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Collins calls MSU's defensive plays vs. Northwestern


Matthew Stevens



JACKSONVILLE, Fla. --¬†The Mississippi State University football program wanted to make sure everybody knew who was calling the defensive signals before the Gator Bowl. 


For the first time as a MSU assistant coach, co-defensive coordinator Geoff Collins was given the defensive play calling duties in place of two-year co-defensive coordinator Chris Wilson. 


The results were mixed against an aggressive Northwestern University spread-option attack in a 34-20 loss on New Year's Day. 


"They gave up some drives but made some big stops in the red zone and created a couple of turnovers, made some big plays," MSU coach Dan Mullen said. "I think overall the defense played well. I think a couple of the situations on third down where we lost contain on the pass rush and they were able to scramble for some third downs were some key things we have to look at to make sure we're doing the best we can to get pressure with our down guys on the quarterback." 


Mullen said the decision to go with Collins over Wilson had more to do with the team's struggles against spread offenses that used a no-huddle tempo style like Troy University and Texas A&M University. He said he was pleased with what he saw even though No. 21 Northwestern (10-3) was 10 of 19 on third-down conversions. 


"I wanted to try something different," Mullen said. "Give Geoff an opportunity to call the game and just see also communication wise because there is a lot that has to go on with rotating the defensive line in and out of the game and getting those guys going with those tempo teams to be able to make all the rotations you need to make and call the game." 


Collins said he was told the decision also had to do with the absence of cornerbacks coach Melvin Smith, who left for the same position at Auburn University, and the need for the defensive line, which Wilson coaches, to be set on every play because the secondary only had one voice --¬†assistant coach Tony Hughes.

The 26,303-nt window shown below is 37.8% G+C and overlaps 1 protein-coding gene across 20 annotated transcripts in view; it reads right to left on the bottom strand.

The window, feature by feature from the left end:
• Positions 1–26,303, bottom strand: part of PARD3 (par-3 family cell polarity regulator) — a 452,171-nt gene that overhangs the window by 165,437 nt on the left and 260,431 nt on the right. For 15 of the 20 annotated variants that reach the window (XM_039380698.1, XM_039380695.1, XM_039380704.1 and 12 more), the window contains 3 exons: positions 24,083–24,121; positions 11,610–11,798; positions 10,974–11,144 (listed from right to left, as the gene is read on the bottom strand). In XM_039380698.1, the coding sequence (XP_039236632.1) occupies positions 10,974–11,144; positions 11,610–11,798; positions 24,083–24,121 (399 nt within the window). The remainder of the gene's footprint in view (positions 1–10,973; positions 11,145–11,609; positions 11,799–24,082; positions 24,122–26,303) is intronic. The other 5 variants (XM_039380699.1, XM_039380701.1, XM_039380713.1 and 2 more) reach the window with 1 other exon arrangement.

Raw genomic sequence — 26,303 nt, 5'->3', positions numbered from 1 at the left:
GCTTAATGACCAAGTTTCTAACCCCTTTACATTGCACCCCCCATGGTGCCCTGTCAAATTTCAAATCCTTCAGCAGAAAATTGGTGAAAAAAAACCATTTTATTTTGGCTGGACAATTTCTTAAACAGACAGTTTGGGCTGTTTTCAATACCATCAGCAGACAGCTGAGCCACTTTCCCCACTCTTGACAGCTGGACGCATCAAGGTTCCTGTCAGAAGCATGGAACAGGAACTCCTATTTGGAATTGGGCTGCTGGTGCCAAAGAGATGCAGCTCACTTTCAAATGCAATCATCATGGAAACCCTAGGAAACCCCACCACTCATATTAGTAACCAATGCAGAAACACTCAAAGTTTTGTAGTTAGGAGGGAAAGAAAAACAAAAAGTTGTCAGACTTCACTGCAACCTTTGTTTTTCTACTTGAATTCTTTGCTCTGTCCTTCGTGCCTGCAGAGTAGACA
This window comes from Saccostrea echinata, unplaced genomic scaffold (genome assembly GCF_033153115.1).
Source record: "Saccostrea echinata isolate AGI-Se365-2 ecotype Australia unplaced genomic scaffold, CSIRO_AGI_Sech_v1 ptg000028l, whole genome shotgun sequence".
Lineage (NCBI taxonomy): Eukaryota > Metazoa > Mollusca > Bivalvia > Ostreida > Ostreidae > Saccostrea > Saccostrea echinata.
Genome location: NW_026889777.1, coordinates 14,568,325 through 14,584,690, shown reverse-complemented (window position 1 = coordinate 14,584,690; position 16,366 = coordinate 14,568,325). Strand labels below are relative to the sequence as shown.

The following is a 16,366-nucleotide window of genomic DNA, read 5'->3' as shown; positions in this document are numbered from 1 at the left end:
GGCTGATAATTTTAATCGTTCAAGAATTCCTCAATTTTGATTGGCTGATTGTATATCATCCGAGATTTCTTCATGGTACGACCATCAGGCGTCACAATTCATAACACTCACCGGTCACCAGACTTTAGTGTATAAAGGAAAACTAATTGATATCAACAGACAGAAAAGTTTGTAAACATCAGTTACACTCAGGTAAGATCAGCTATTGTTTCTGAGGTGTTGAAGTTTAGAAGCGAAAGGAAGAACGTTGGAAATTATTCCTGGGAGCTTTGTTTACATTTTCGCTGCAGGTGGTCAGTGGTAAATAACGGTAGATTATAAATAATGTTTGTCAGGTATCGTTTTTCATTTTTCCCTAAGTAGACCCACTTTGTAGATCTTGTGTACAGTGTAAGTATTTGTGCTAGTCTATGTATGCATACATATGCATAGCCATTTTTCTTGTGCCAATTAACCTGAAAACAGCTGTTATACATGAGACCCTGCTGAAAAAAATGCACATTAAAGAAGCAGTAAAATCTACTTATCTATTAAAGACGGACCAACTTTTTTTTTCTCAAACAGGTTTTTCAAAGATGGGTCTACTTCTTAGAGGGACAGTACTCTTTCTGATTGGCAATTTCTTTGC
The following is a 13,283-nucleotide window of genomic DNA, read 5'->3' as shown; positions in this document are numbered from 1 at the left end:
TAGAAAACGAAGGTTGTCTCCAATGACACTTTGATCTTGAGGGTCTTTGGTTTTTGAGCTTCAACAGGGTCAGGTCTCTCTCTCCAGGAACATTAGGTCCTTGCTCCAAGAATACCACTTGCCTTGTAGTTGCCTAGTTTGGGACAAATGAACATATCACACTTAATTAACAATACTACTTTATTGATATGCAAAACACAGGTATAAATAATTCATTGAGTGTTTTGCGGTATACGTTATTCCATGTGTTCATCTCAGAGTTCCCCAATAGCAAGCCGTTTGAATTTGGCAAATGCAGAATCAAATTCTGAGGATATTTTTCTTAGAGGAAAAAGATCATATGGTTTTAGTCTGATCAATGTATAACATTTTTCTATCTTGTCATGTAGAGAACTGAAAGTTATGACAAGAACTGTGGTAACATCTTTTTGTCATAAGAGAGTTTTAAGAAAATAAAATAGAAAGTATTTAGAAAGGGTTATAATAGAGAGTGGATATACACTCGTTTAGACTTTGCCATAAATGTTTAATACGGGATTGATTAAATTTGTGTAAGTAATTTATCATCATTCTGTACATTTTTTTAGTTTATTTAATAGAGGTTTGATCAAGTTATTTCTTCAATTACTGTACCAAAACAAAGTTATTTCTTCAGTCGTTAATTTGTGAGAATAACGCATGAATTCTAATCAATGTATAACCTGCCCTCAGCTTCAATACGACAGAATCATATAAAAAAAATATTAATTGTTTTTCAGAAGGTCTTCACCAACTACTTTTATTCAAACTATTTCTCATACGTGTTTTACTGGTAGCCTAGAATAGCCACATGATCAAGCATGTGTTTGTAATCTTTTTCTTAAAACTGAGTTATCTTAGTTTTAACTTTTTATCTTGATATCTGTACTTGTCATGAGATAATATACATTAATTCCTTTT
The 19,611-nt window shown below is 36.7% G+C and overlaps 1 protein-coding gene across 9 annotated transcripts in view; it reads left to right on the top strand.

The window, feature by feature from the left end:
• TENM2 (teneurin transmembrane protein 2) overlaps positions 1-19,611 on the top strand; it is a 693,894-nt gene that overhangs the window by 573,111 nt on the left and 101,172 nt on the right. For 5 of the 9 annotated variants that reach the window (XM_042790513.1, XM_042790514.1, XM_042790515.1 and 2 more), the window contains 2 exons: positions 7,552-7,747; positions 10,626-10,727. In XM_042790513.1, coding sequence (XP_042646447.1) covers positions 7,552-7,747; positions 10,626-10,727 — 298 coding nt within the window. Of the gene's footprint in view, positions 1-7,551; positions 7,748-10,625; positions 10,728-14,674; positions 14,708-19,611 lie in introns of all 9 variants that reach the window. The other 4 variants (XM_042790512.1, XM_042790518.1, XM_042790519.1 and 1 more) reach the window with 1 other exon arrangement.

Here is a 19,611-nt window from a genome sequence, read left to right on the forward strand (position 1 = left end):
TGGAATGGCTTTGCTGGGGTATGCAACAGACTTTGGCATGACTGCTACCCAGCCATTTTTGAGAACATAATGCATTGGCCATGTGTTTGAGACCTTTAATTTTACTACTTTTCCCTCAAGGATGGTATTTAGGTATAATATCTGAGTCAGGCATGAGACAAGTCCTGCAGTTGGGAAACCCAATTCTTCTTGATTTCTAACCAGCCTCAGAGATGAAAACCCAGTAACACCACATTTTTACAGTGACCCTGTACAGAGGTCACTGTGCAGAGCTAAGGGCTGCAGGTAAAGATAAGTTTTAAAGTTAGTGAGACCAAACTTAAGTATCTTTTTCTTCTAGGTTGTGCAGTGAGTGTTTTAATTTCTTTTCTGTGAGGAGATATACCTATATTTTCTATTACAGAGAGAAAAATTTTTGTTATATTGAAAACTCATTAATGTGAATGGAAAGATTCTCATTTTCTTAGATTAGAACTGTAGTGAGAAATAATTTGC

"It came up the day we got here," Collins said. "I think it had to do with Melvin was in charge of substitutions most of the time and we do a lot of substituting with the defensive line. He was just letting me call it and Chris handle the defensive line substitutions. For the most part it was good." 


Mullen said a decision about Collins remaining the game-day play caller on defense likely wouldn't be made until the beginning of spring practices in March. 


Wilson wasn't made available to the media after the game. 


"I'm going to evaluate that as we move forward," Mullen said. "We'll hit the recruiting trail, and usually I do the full evaluation where we add what directions, what changes and tweaks, and all of those things we have to make." 




Banks' career ends with injury 


MSU senior cornerback Johnthan Banks saw his college football career end on a punt return in the first half after he suffered nerve damage to his thigh muscle. 


Banks, an All-American and the recipient of the 2012 Jim Thorpe Award, which is given to the nation's best cornerback, suffered what Mullen said was a "massive gash in the side of his leg" that required multiple stitches. The injury was later classified as a bruised nerve to the thigh muscle, and he went from "probable" to return at the start of halftime to "doubtful," according to MSU football spokesperson Joe Galbraith. 


Banks finished his MSU career tied for the school's career lead in interceptions with Walt Harris with 16. He had four tackles in the first half. Banks wasn't made available to the media after the game. 


Mullen said the probability of Banks being selected early in the NFL draft in April made him leery of putting the Maben native back into the game even after MSU tied the score at 13 in the second half. 


"I was scared to death for him (and then) looked up at the instant replay and said it didn't look like anything serious," Mullen said. "I think he didn't feel right. He wanted to go back in, but I told our trainers unless he's 100 percent, try not to put him back in the game." 




Fitzgerald becomes Northwestern's all-time leader in wins 


The victory enabled Northwestern coach Pat Fitzgerald to become the school's all-time leader (50) in his seventh season as coach. 


Fitzgerald overtook College Football Hall of Famer Papa Waldorf after the victory, his first as a player or coach at Northwestern. 


"It's no secret our goal is to be champions, and this is the first step in accomplishing that mission," Fitzgerald said. 


Fitzgerald entered the game 0-4 as a coach and 0-2 as a player in bowl games. No. 21 Northwestern had purchased Fitzgerald a stuffed monkey to symbolize the monkey on the 38-year-old's back due to the program's fortunes in postseason games. 


"It's great to be a champion, and I'm very thankful for our young men," Fitzgerald said, "very thankful for our staff, and incredibly thankful for our fans. All of those that have stuck with us throughout the years. Chicago's Big Ten team is going to come back as Chicago's Big Ten champions and season tickets went on sale today, so we're already in 2013, so let's get to work."



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